Crofts honored for teaching hunter safety | News, Sports, Jobs


picture by: Photo by Joselyn King

Retired Ohio County Sheriff’s Deputy Harry Croft, left, and his wife Florence hold the plague designating them as inductees into the West Virginia Hunter Education Hall of Fame.

WHEELING — Retired Ohio County Sheriff’s Deputy Harry Croft recalls a time when a friend of his was knocked from a tree and injured while hunting. He knows of other incidents where a man waved at another hunter from a tree, and the second man thought he was a squirrel and fired a shot.

Then there was a moment when two hunters were walking in a field, and a third hunter in the distance mistook them for turkeys and shot them.

“As a fellow hunter, those are the kinds of things that drive you crazy,” Croft said.

Croft and his wife Florence were recently inducted into the West Virginia Department of Natural Resources Hunter Education Hall of Fame after 32 years of teaching hunter education in the Ohio Valley.

Their sons Matthew and Nelson, also a retired Ohio county deputy who is now director of the county animal shelter, helped them along the way.

“We do not receive any compensation. We are just volunteers,” said Harry Croft. “We teach a lot and do a lot for the community, and apparently that’s why they gave it to us. We had many years.

Croft said that in addition to hunter safety, he also taught law enforcement courses for 25 years, as well as archery safety courses.

“You don’t get any financial (compensation) for teaching a class,” he continued. “If there are shipping costs, we pay them. Cabela’s leaves the room to us, and the rest is up to us.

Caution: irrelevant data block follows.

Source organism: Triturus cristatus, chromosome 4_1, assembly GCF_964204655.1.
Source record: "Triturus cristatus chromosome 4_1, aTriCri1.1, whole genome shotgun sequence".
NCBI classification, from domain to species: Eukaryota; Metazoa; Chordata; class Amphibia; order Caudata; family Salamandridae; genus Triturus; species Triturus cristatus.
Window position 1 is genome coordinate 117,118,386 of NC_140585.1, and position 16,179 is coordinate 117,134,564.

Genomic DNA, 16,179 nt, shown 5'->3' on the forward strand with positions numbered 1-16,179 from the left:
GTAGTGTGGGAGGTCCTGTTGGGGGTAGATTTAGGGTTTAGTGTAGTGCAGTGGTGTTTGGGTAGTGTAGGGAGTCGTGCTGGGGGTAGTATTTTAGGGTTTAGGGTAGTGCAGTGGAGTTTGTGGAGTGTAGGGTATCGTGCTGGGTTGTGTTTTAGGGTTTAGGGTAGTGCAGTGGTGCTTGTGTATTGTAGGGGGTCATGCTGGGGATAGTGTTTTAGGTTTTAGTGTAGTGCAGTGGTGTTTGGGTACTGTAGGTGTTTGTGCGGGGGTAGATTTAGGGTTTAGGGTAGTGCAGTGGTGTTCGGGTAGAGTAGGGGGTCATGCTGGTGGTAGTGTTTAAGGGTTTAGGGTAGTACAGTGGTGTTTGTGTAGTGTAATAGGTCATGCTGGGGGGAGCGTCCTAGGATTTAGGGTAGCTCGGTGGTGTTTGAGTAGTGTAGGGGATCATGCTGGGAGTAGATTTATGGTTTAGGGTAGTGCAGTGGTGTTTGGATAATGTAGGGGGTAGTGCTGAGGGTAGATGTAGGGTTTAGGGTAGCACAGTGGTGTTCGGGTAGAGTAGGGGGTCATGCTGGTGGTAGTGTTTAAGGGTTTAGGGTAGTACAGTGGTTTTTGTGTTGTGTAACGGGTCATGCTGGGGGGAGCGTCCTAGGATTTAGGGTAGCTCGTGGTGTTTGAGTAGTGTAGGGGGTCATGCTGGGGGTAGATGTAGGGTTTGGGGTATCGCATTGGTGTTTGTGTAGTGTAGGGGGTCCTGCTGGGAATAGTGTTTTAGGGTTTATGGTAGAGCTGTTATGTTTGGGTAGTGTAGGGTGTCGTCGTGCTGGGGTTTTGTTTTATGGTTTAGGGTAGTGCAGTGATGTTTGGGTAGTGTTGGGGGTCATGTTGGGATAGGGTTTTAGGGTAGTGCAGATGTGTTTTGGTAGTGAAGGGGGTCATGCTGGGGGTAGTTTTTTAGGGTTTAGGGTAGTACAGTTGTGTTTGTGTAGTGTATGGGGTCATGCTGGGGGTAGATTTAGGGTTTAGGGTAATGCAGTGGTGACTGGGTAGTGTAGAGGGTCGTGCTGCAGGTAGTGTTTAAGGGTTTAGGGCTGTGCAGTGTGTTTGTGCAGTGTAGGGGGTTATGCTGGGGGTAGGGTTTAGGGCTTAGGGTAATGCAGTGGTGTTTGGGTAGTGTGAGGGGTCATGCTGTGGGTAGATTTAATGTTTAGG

“The only thing you get is when the kids come in and they have a picture of their very first deer, their first turkey. Or they say something happened at home, and we helped someone to be safe.

And sometimes you get a smile from a kid, Croft added. He is holding a children’s album with their first deer.

“It’s the thanks you get,” he said. “The personal touches are what’s special to us.”

Hunter Education Class participants must be at least 10 years old and the card received is accepted in all states.

In West Virginia, hunters age 15 and older must have a hunter’s education card to obtain a hunting license in the state.

It is also necessary for any hunter wishing to participate in the City of Wheeling’s “Urban Hunt”.

The Crofts class provides this certification while conveying safety and conservation information.

“It’s full of security. We don’t teach people to be hunters,” said Harry Croft. “A lot of people who take the course aren’t even hunters. They do it for safety and to be around other people.

Hunter education courses are three-day sessions held at Cabela’s three times a year. Classes take place from 5:30 p.m. to 9 p.m. The March session taking place in Ohio County just ended, but future sessions are scheduled for September 12-14 and October 17-19.

A National Bowhunters Education Class is scheduled for June 4 at the Ohio County Wildlife League. The lessons are all free. Those interested in participating should visit wvhuntered.com or wvdnr.gov online and click on the “find a class” registration link.



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